However, such considerations are not part and parcel of a certain section of Christianity. So, I will make a fumbling attempt to answer some of the charges that are characteristically brought against those of Christian background who attempt to bring the practice of Kriya Yoga or meditation into their spiritual life.

            The following is a 1979 analysis of Self-Realization Fellowship by a writer for Christian Research Institute (CRI), founded by Dr. Walter Martin. You can learn more about CRI by visiting the Religious Movements Page. I will interject my comments into the body of the CRI report (purple text) and hopefully answer or even correct some of its conclusions:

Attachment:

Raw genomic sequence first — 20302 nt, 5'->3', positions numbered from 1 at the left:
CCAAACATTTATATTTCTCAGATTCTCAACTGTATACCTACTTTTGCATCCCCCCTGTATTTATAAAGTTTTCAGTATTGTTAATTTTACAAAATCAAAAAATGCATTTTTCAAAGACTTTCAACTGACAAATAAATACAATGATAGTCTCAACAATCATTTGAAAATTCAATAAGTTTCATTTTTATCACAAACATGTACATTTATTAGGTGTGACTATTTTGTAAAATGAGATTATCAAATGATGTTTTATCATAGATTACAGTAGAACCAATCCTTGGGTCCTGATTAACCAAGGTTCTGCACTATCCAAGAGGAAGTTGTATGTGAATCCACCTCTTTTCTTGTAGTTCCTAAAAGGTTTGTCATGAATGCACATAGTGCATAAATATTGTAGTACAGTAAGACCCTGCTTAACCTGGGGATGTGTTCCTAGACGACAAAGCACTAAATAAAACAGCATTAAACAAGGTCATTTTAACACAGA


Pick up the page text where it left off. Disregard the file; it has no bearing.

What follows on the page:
Here is the beginning of the CRI critique of SRF:
  Self-Realization Fellowship was founded by Swami Paramahansa
Yogananda and was brought to America in l920. International
headquarters for SRF is in Los Angeles on Mt. Washington.
Yogananda was a Hindu Yogi and mystic of the early twentieth
century. He emphasized that union with God is the chief end of
man. By submitting to the necessary Hindu training, he earned the
title of "Swami", and through his teachings gained a following in
the United States, where he as aided by the enthusiastic support
of horticulturist Luther Burbank.
        His followers are convinced that he as a Prem-Avatar; that
is, an incarnation of the love of God. Yogananda was a devout,
well educated, personable man, who was acquainted with many
dignitaries in his native India, including Mahatma Gandhi.
The basic tenets of SRF are summarized as follows: (1) They
hold pantheism, (the belief that ultimately, God is the only
reality: everything is a part of God, and all things find their
true identity in God) as a primary supposition in their view of
things. (2) They teach that the basic ills of man's spirit, soul,